Judge consistently emphasized process and culture in his remarks, deflecting from the lack of quality play on the field. In recent weeks, he had given unbelievable six- and 11-minute answers to questions about why he felt there was progress being made or that he could get the Giants turned around.
In that second 11-minute answer he had indirectly taken a shot at the Washington Football Team for having a sideline fight, said that players “tapped out” at the end of Shurmur’s tenure and made his infamous “clown show” comment.
The Giants ultimately appear to have decided that the regression to the product on the field and Judge’s embarrassing comments off of it made going forward with him untenable.
The ongoing GM search includes eight potential candidates who have been asked to interview, none of whom have previous ties to the Giants. They now also need a head coach.
Thus, the comprehensive outside look at why the organization has failed to produce a good product that many have been calling for, appears to be well underway.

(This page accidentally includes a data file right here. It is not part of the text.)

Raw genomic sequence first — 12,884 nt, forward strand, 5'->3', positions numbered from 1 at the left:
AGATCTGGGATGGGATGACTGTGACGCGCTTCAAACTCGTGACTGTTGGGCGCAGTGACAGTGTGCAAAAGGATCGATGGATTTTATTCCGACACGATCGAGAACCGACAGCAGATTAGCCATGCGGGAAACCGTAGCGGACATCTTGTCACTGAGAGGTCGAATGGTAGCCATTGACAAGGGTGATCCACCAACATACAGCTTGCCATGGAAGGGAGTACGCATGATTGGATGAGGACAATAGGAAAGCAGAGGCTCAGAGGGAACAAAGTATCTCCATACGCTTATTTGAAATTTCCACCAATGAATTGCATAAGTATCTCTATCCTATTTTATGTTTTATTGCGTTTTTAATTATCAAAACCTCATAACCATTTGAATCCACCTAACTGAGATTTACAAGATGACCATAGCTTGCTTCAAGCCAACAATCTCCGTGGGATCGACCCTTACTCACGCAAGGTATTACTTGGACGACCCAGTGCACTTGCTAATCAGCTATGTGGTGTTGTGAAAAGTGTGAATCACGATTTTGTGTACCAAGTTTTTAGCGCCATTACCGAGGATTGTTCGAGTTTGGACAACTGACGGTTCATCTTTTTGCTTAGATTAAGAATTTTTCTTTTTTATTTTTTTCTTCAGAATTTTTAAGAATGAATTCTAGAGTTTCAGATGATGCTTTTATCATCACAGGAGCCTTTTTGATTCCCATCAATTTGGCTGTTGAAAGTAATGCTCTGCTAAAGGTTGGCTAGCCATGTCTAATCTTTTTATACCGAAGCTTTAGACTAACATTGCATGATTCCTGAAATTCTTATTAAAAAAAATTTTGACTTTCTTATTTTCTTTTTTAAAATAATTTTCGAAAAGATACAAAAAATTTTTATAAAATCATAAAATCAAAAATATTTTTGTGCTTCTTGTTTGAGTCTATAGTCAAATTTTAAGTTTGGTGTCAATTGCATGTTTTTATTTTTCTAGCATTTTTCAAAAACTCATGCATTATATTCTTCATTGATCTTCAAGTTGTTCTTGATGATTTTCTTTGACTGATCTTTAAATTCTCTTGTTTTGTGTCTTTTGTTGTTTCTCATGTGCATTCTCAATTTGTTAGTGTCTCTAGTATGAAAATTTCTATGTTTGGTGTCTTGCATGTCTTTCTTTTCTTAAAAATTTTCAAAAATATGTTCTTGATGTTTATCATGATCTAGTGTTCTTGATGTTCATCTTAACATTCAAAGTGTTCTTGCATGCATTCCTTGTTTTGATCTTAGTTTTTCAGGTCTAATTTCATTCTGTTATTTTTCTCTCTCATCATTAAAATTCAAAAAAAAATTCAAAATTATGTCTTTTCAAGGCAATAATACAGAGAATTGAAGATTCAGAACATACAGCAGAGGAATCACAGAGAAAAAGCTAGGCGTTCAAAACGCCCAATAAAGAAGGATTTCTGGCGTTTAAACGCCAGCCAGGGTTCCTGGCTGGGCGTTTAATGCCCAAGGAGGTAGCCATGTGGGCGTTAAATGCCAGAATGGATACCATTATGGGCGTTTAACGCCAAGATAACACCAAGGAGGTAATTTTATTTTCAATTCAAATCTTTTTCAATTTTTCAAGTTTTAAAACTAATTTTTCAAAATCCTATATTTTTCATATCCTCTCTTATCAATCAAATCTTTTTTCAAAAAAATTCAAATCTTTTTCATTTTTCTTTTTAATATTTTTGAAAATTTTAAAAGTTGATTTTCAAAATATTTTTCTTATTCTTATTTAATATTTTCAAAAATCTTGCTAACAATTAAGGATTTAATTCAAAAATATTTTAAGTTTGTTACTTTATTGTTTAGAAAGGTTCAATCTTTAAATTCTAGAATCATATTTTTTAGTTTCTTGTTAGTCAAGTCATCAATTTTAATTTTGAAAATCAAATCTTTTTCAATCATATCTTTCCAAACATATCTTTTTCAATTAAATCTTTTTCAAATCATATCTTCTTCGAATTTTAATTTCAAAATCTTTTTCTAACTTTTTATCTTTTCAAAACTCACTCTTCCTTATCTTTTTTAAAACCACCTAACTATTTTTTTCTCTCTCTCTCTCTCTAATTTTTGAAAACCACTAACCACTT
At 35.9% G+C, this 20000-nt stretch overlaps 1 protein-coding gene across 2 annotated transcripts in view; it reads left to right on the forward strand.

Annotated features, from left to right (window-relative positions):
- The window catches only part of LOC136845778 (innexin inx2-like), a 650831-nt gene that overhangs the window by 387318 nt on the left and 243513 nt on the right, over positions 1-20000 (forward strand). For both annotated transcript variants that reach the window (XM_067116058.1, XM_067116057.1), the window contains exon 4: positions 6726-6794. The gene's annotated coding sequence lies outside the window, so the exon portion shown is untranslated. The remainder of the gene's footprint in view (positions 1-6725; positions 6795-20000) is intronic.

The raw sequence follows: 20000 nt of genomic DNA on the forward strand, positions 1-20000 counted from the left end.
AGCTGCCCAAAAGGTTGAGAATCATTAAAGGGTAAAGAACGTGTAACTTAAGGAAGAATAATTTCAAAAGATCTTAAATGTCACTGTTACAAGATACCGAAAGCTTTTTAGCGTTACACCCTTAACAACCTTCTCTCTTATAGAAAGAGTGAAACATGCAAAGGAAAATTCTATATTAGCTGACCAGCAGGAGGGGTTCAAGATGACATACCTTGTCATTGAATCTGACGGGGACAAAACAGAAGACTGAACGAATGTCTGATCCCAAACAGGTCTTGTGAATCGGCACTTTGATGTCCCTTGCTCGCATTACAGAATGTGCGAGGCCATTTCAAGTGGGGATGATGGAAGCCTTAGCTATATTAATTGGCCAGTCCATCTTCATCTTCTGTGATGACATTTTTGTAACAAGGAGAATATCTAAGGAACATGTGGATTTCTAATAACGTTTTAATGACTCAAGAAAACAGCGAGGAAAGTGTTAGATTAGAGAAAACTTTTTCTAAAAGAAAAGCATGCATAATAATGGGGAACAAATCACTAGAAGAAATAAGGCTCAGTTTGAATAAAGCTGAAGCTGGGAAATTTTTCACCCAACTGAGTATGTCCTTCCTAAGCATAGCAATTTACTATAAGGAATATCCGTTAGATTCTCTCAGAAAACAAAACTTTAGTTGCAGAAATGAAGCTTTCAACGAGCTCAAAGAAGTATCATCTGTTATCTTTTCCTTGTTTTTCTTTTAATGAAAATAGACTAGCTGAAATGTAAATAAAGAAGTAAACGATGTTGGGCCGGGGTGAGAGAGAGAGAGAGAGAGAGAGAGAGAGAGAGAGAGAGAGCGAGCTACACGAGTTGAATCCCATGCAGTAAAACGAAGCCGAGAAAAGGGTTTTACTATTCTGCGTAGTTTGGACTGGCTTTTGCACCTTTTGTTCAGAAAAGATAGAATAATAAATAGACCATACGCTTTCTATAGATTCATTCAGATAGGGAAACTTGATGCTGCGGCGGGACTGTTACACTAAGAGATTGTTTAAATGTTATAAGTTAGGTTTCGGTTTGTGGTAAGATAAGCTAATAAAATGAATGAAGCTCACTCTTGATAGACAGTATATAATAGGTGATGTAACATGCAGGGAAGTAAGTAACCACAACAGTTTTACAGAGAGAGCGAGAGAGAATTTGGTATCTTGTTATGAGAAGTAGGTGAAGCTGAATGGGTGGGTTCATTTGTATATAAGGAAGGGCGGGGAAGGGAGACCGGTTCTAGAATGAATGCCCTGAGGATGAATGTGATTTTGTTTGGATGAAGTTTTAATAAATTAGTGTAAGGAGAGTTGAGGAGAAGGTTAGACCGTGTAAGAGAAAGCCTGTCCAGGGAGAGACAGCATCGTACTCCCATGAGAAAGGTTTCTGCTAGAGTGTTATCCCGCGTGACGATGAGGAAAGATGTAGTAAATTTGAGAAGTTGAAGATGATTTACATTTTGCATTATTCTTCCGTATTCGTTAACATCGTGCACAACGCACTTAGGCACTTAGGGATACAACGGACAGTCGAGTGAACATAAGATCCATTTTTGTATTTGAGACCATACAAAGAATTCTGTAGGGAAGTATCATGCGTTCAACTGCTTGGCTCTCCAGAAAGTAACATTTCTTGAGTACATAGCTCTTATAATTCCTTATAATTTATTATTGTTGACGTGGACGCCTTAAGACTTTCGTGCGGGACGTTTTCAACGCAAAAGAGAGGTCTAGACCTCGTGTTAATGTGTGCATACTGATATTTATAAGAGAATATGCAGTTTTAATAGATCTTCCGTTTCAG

I recently had the opportunity to ask former Philadelphia Eagles president Joe Banner what it would take for the Giants to get back on the right path.
“Every team has their own version of “The Giant Way”, we had it with the Eagles as well, but the main key is to define that phrase. What is the “Giants Way”? In the past it has been control the LOS and get a difference maker at QB,” Banner said. “But the key is to define success, so you know what to strive for. Take a look at what is separating bad team to good teams and good teams to great teams. Look at the hiring, what are the great teams doing every year to remain great and what do they look for in a leader? Why is one organization winning over another?
“All these questions need to be asked. And the findings of the traits need to be the driving force. Every single decision you make as an organization needs to be driven off those. There will be different answers for all organizations, but do not move the goal posts once you find them. In my experience, you will know right away when you found the right person, you will feel it in the organization in everything that is done.”
The Giants finally appear willing to look beyond their own borders and ask those hard questions.
It’s about time.